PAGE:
Please explain yourselves

At the end of my last post, Kati asked some very valid questions about the origins of the firehouse and our desire for an untraditional space. I’ve been remiss in giving you some background as evidenced by my pathetic, one sentence “About us” page. Truthfully, I’ve been working under the assumption that anyone reading this blog would know us (friends, family, co-workers who are forced to hear real-time updates about the firehouse), but the web is a big place and virtual friends totally deserve a bit of background.

So, let’s start fresh.

Hi there! We’re Aaron and Heather. We moved ourselves, our photography business and our Great Dane, Mojo, to St. Louis a few years ago. Welcome to our piece of the worldwide web… actually it’s about a third of the puzzle. You can also find us posting pictures of awesome people on our photography site and blog. I also like to cook and blog about it over at Modern Meals for Two. That poor blog isn’t getting much love lately because on top of our usually crazy lives, we just bought a firehouse.

Mo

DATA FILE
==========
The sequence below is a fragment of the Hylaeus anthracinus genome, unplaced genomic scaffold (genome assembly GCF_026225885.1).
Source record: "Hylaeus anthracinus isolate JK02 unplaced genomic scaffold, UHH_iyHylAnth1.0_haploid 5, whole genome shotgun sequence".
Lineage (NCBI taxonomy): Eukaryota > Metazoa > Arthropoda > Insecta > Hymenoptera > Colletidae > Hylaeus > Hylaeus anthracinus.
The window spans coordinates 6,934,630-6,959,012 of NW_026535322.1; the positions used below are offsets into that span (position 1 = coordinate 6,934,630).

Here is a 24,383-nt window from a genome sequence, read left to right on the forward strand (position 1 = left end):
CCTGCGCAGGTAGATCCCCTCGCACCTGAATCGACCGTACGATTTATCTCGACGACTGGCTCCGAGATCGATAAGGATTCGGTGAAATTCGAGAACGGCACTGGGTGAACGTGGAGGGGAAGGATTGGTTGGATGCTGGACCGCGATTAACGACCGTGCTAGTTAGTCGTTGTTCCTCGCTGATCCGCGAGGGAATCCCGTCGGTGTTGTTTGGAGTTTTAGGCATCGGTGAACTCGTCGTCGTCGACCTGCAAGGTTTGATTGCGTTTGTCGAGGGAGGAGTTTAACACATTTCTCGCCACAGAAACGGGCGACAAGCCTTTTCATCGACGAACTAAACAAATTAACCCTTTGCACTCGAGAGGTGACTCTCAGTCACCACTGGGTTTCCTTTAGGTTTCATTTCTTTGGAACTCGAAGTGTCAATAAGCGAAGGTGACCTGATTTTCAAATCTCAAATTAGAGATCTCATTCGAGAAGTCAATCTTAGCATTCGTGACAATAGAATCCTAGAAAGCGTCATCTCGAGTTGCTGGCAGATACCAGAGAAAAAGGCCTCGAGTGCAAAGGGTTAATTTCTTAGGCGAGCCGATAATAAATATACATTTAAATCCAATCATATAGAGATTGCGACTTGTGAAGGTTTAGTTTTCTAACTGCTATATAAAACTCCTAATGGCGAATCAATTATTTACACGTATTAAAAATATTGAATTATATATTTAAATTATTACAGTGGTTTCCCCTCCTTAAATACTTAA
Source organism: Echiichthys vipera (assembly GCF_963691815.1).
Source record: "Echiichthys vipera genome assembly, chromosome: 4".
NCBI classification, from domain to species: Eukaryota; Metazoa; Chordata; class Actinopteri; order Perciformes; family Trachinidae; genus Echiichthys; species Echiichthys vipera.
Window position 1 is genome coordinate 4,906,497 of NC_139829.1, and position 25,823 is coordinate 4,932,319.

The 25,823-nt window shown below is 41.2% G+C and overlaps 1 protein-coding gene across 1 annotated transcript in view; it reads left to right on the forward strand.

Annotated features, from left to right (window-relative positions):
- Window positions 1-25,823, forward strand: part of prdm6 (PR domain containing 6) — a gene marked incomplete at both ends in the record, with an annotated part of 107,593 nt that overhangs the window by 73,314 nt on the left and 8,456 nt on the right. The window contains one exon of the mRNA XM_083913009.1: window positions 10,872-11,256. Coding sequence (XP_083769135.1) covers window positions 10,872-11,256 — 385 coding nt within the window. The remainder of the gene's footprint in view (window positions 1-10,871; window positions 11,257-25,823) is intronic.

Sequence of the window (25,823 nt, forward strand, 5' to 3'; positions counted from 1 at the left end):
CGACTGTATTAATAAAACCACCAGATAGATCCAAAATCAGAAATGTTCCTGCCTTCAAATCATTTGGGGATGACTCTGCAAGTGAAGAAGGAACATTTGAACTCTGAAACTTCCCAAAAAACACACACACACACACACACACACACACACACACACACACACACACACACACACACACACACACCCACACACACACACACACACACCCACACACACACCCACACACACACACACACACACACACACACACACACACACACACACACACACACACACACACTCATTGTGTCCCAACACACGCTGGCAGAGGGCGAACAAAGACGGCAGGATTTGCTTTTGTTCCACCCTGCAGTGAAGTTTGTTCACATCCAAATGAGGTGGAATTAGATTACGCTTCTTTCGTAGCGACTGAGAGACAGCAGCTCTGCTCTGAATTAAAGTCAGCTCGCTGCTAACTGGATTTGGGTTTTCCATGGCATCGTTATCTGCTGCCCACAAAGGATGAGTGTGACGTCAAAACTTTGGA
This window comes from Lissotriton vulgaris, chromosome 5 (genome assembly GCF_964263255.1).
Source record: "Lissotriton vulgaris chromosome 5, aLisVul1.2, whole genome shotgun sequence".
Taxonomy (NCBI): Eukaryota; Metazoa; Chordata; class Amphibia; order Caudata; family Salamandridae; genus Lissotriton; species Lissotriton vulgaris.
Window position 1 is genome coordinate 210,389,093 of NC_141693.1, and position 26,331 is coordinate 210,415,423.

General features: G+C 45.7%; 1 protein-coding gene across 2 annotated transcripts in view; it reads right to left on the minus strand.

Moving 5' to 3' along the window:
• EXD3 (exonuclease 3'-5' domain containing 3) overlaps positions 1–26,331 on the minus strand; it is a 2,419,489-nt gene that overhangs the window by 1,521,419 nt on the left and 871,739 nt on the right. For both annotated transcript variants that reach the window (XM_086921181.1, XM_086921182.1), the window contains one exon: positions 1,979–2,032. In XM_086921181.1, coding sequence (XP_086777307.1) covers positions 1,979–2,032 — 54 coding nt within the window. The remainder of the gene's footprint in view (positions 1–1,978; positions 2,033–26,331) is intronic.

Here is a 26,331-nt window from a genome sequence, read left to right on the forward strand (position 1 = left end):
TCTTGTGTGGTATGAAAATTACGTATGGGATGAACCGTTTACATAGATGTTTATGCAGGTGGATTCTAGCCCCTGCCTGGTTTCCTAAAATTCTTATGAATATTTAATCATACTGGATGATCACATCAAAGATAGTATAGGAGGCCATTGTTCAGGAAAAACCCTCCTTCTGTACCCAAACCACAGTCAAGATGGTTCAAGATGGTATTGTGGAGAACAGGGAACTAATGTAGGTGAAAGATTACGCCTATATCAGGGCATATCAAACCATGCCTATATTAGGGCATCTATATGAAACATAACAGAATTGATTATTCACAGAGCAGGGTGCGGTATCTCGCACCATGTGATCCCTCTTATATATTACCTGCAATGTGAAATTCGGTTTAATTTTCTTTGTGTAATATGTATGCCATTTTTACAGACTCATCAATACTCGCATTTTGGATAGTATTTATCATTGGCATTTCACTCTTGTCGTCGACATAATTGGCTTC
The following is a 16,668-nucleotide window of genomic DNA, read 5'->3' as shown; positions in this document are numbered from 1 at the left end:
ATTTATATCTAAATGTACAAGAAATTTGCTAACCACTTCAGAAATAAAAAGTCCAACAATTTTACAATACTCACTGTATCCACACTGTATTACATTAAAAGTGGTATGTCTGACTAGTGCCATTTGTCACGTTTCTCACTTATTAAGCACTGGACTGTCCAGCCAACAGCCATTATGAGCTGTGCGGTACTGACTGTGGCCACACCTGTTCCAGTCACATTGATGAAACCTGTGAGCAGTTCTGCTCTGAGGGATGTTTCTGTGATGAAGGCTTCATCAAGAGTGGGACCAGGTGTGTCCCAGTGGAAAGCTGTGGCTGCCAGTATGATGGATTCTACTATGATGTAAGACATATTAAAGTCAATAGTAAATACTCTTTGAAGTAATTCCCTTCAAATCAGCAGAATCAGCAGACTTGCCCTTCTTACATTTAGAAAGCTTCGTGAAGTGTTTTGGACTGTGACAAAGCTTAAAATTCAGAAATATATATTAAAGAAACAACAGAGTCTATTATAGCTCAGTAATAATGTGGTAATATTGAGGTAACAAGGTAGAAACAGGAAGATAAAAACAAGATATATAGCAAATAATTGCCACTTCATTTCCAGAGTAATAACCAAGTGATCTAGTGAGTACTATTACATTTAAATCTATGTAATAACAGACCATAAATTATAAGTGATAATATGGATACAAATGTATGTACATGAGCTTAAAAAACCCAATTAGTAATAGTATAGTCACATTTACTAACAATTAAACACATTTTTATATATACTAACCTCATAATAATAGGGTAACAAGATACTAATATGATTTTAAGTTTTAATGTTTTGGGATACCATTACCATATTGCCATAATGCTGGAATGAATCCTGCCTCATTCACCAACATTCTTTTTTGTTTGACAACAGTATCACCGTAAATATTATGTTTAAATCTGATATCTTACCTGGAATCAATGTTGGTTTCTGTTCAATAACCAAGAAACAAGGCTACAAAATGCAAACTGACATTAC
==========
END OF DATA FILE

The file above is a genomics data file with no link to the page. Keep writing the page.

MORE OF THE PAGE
Those are words we never thought we’d utter, although living in an alternative home has always been on our wish list. I’ve always been fascinated with the idea of taking something that’s not a home and turning it into one. It turns out that Aaron also loves old buildings and envisioning how to repurpose space. Seriously, we love old buildings. Our idea of a good time is poking around and taking pictures of abandoned spaces.

Anyone still left or did the nerd alert scare everyone away? We know it’s quirky, but we embrace. So, we’ve always dreamed of buying our very own building. A cool old factory or abandoned school (there are lots of both in St. Louis) topped the list. But when reality checked in we knew we’d never be able to afford anything that big… or be able to heat a space like that…

We were always on the lookout for the right space and the right opportunity. When the foreclosed firehouse hit our radar, my first question was “where is it.” The thing about St Louis is that it is SOOO pocketed. Really nice areas butt up to sketchy scenes. In some areas it literally comes down to what block of what street. Like everything with the firehouse, all signs pointed to “this is YOUR chance to buy a unique space.” It sits a few blocks north of a thriving university and a few blocks west of a popular arts and entertainment area. It has no immediate neighbors: just a few Lots, an abandoned house, and a power substation. It faces an elementary school and the streets that flank ours have large, new construction, suburban style homes, which stand out against the traditional row homes that St. Louis is known for. It’s a bit of a transitional neighborhood, but it’s sandwiched between a lot of great things. Honestly, if the firehouse was a few blocks in any given direction, we probably wouldn’t have bought it. If it was closer to the great stuff, we wouldn’t have been able to afford it. If it was closer to the not great stuff, we wouldn’t have felt safe.